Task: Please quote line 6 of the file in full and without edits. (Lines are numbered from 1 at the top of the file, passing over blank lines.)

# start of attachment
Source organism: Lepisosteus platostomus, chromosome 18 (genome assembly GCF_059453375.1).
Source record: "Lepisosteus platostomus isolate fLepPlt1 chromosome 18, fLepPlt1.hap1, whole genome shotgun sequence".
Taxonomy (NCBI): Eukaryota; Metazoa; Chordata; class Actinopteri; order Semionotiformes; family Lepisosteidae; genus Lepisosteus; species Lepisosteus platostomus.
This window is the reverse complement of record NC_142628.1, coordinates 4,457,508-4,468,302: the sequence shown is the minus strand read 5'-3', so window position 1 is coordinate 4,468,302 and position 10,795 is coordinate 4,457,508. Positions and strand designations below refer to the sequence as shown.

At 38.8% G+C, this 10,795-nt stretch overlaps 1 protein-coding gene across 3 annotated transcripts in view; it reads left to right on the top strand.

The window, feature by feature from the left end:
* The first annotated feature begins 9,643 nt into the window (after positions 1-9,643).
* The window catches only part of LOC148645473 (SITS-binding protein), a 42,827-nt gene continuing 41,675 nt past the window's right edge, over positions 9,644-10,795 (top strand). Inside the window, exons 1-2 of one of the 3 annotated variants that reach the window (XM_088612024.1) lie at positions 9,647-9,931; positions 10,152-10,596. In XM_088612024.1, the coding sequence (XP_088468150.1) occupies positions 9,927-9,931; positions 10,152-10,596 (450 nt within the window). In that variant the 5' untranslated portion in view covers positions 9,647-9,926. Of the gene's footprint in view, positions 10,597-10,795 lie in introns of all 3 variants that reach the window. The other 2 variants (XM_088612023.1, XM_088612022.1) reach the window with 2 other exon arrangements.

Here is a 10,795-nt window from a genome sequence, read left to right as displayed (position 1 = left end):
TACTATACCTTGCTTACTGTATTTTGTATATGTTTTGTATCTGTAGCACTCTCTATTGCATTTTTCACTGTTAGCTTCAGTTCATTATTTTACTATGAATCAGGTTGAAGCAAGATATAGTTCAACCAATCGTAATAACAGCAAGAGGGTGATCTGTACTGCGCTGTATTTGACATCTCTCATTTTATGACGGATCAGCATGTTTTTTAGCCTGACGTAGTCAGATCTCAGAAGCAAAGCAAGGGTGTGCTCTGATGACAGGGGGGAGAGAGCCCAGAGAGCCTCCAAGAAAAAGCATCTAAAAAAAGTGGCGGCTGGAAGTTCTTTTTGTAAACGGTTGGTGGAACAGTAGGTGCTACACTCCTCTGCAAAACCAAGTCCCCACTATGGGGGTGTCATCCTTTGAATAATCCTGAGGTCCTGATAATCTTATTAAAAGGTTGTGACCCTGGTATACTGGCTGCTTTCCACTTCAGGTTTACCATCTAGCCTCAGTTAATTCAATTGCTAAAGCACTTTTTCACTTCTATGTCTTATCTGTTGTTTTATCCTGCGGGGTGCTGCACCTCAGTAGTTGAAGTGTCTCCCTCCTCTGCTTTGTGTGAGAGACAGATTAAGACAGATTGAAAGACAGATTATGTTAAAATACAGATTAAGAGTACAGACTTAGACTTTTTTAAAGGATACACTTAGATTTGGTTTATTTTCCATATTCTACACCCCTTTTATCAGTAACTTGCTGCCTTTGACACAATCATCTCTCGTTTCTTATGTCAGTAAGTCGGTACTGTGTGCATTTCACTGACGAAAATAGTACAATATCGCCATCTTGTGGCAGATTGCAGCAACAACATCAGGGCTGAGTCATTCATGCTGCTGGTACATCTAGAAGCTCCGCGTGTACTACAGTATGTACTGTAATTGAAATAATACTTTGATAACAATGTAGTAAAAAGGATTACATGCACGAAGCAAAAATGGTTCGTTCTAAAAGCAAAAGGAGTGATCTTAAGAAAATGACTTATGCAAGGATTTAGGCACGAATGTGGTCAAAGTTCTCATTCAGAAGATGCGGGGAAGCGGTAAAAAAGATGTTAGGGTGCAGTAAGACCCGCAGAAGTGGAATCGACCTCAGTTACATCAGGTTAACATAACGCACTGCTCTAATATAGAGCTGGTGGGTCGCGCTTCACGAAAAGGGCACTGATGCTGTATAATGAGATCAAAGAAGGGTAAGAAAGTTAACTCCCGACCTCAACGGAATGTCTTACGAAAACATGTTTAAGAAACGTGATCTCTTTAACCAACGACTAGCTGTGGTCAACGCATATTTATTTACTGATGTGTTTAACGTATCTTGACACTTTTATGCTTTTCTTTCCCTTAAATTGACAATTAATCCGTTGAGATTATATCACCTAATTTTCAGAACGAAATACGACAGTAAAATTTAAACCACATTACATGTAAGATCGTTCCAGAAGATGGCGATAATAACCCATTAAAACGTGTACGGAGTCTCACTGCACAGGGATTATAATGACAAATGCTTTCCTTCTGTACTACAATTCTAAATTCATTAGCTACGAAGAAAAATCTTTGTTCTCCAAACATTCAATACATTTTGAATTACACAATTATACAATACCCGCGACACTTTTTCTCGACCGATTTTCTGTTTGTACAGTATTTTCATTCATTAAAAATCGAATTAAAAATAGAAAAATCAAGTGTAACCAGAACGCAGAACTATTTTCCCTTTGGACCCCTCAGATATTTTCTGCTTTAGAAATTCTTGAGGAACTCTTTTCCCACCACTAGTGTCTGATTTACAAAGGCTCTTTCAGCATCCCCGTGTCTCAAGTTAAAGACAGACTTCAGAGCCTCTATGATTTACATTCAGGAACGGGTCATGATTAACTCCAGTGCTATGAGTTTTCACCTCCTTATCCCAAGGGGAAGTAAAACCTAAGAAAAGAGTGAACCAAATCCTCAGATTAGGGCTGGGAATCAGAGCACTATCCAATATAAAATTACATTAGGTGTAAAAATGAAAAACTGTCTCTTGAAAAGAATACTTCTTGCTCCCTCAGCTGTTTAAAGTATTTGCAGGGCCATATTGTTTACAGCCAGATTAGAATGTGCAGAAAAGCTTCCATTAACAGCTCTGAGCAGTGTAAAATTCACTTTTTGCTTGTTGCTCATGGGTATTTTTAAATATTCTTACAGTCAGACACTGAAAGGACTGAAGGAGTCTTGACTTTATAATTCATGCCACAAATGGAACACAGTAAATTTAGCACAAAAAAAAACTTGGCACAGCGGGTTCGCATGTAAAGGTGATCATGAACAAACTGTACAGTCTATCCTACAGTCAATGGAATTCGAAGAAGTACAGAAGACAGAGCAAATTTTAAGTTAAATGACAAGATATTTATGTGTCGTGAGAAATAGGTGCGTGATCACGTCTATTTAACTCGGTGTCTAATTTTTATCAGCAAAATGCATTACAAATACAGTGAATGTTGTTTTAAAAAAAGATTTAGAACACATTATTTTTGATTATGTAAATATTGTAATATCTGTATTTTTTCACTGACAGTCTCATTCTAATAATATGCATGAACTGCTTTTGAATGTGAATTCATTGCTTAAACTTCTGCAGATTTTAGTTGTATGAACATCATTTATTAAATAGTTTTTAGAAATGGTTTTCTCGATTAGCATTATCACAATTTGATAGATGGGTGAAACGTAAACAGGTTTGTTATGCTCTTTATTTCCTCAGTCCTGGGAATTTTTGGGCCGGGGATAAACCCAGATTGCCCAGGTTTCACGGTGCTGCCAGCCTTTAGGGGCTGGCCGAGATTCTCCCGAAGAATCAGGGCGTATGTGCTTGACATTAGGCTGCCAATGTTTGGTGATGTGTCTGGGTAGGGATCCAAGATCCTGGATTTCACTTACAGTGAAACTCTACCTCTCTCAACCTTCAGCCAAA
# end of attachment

The window, feature by feature from the left end: